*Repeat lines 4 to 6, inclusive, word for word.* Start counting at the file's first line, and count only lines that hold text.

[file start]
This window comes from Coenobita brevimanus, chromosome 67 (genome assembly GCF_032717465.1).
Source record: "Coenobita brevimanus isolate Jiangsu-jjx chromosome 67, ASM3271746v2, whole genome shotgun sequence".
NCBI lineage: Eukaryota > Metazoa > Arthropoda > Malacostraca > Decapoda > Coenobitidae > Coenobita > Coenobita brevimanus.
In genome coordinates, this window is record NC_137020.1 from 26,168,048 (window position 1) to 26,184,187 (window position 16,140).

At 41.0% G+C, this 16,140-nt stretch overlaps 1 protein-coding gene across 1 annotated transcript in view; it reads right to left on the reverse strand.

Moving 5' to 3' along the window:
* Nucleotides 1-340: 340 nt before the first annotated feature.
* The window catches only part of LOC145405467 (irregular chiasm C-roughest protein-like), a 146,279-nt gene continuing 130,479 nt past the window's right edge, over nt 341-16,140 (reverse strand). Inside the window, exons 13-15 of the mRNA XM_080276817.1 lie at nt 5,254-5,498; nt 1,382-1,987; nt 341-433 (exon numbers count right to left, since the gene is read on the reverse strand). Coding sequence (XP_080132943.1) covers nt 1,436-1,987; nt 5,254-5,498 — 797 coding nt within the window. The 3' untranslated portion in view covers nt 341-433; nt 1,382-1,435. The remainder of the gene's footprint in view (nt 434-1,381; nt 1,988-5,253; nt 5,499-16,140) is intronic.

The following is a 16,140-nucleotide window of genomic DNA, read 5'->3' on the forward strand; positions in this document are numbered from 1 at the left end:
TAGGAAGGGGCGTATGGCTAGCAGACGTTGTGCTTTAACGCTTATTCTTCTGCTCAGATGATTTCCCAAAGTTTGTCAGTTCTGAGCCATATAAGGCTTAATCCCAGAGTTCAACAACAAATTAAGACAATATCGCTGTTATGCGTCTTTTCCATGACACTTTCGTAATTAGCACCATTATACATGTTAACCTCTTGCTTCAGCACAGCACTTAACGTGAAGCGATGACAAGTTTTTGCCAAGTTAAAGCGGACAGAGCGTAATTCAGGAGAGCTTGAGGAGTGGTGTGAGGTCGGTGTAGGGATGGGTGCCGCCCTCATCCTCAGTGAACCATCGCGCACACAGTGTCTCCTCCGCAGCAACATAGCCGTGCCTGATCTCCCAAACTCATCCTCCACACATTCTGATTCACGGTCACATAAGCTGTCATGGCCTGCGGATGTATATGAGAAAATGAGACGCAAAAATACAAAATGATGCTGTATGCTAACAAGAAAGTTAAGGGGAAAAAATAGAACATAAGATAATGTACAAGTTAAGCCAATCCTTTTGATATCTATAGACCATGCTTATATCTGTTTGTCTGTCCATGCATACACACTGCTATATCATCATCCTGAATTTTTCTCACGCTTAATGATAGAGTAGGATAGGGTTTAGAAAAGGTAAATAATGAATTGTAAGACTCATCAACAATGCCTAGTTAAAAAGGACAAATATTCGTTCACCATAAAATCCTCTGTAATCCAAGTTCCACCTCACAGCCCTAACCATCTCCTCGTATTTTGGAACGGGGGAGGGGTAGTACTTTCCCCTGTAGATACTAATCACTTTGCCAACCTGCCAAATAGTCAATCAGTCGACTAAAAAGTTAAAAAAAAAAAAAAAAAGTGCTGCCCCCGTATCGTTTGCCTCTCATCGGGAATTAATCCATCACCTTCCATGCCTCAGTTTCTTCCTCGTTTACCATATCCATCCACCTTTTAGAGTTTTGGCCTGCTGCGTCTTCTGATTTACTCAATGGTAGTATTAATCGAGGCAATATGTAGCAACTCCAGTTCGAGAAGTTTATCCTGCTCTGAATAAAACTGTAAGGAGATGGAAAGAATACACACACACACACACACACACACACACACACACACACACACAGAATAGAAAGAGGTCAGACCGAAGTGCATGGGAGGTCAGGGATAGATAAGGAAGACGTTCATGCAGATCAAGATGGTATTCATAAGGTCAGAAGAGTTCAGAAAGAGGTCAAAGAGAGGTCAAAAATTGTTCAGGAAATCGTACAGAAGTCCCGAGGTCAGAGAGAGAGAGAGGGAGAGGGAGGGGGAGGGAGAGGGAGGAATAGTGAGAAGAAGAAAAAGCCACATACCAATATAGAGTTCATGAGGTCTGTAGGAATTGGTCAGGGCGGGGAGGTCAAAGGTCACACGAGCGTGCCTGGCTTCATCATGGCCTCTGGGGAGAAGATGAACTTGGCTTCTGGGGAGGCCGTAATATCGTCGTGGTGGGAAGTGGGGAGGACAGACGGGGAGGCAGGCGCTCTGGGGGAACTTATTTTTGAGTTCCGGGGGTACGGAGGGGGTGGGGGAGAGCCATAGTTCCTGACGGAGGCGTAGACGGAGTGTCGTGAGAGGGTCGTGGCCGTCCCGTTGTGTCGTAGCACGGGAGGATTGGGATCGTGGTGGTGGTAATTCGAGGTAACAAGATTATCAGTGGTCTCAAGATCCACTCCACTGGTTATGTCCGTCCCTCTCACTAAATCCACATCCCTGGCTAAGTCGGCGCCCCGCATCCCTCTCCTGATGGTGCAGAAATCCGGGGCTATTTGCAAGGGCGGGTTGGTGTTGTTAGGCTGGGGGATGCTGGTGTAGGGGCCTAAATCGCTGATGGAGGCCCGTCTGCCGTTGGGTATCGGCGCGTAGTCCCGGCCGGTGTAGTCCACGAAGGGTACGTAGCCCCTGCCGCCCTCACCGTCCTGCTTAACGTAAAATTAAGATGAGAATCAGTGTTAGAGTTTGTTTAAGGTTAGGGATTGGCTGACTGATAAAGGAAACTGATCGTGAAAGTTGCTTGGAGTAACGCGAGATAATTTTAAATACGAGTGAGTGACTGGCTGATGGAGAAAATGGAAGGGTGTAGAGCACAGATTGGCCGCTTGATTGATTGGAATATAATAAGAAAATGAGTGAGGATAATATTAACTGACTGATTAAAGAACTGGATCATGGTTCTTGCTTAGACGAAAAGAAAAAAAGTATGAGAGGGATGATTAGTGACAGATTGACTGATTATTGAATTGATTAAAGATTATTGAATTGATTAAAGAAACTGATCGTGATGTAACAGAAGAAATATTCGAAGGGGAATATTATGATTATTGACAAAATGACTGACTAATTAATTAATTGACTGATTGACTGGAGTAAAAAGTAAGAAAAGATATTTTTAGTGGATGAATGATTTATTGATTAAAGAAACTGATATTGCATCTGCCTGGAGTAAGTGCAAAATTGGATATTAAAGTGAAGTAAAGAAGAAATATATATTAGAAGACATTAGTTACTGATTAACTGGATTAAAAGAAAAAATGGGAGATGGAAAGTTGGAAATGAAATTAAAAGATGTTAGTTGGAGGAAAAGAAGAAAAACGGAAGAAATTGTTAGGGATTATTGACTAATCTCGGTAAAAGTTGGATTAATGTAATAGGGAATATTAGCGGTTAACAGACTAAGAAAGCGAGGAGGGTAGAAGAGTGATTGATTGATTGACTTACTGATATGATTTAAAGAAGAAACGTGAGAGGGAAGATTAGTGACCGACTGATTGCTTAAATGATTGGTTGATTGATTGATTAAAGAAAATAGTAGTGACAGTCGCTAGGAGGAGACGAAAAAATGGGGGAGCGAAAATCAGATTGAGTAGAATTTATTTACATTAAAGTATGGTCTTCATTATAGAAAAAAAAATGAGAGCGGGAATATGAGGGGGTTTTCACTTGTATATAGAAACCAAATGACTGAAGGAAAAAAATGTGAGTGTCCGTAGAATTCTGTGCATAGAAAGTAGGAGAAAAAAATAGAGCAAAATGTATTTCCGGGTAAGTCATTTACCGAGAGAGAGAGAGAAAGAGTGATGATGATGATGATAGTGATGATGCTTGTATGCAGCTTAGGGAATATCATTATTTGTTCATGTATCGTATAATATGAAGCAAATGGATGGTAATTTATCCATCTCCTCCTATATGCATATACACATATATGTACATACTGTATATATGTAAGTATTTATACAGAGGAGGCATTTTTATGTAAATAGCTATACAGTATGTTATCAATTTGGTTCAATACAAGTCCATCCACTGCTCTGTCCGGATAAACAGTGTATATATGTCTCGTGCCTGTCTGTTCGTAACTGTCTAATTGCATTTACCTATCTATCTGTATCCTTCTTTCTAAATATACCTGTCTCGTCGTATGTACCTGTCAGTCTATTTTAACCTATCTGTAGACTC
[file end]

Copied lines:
In genome coordinates, this window is record NC_137020.1 from 26,168,048 (window position 1) to 26,184,187 (window position 16,140).

At 41.0% G+C, this 16,140-nt stretch overlaps 1 protein-coding gene across 1 annotated transcript in view; it reads right to left on the reverse strand.

Moving 5' to 3' along the window: